Thursday, April 23, 2009

We all accept crooks in the subject of ‘politics’ but not in ‘science’

V. Raghunathan asks some basic questions as a citizen of India but the relevant is very high both in terms of time and the future democracy is concerned. 

  • The abysmal attendance record of some of our celebrity parliamentarians—as measured by mere signing of the register and not by participation in the parliamentary proceedings—has been much in the news recently. Clearly, no attendance requirement applies to our representatives. Why? 
  • Criminal background and behaviour, which may be unacceptable in students or employees in any decent school or organization, are perfectly acceptable for our parliamentarians. Why? 
  • Our education minister does not have to be an educationist or the minister for urban planning an architect. Nor is it essential for a parliamentarian to be a degree holder in political science or have a record of public service. Why?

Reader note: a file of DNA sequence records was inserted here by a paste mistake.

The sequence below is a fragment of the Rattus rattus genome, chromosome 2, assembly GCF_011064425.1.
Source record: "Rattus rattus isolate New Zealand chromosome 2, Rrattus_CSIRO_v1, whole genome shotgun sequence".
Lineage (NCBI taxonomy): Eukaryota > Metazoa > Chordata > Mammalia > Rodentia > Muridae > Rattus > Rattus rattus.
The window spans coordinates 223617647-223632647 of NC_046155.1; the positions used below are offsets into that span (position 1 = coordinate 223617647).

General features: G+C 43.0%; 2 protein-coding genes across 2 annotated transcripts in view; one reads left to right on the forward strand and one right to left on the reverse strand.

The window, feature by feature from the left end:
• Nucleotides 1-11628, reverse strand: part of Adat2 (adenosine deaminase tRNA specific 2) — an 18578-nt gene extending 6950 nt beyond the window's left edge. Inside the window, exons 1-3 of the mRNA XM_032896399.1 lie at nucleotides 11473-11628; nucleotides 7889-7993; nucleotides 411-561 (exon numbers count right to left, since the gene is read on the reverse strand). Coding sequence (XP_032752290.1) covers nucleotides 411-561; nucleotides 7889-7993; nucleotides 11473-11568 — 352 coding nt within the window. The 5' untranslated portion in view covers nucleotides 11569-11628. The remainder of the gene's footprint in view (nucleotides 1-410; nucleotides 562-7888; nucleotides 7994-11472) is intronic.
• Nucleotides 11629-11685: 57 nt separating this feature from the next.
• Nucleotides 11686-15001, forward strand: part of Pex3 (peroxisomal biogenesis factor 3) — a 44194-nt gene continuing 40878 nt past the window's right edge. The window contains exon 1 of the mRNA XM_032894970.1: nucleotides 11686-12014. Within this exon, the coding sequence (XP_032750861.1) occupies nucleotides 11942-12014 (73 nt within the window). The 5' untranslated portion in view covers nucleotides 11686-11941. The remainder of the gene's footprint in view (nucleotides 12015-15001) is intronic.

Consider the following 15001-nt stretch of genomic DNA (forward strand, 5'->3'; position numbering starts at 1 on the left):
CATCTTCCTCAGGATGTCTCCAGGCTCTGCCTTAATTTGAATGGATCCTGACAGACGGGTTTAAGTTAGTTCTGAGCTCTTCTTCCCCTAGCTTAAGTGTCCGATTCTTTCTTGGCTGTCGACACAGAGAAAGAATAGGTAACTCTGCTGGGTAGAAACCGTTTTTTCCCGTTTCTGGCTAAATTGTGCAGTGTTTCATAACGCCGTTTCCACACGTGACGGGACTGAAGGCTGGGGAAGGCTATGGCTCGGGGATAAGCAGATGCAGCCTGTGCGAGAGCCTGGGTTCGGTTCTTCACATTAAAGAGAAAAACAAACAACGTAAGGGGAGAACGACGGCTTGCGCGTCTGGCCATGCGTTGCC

• One would imagine that neither running of industries nor running of the state is a part-time job. How, then, do we expect industrialists such as Rahul Bajaj and Vijay Mallya to juggle their industrial empires with statecraft? Or a senior leader such as Sharad Pawar to juggle statecraft with cricket? Or a Govinda (incidentally, he did not attend a single parliamentary session in 2007) or a Jaya Prada to juggle their Bollywood careers with parliamentary sessions? But we have put them there as members of Parliament. Why? 
  • While a 56-year-old colonel is too old to run his regiment, an octogenarian parliamentarian is not too old to run the country. Why? 
  • Corporate governance is important, but not so country governance. Why?

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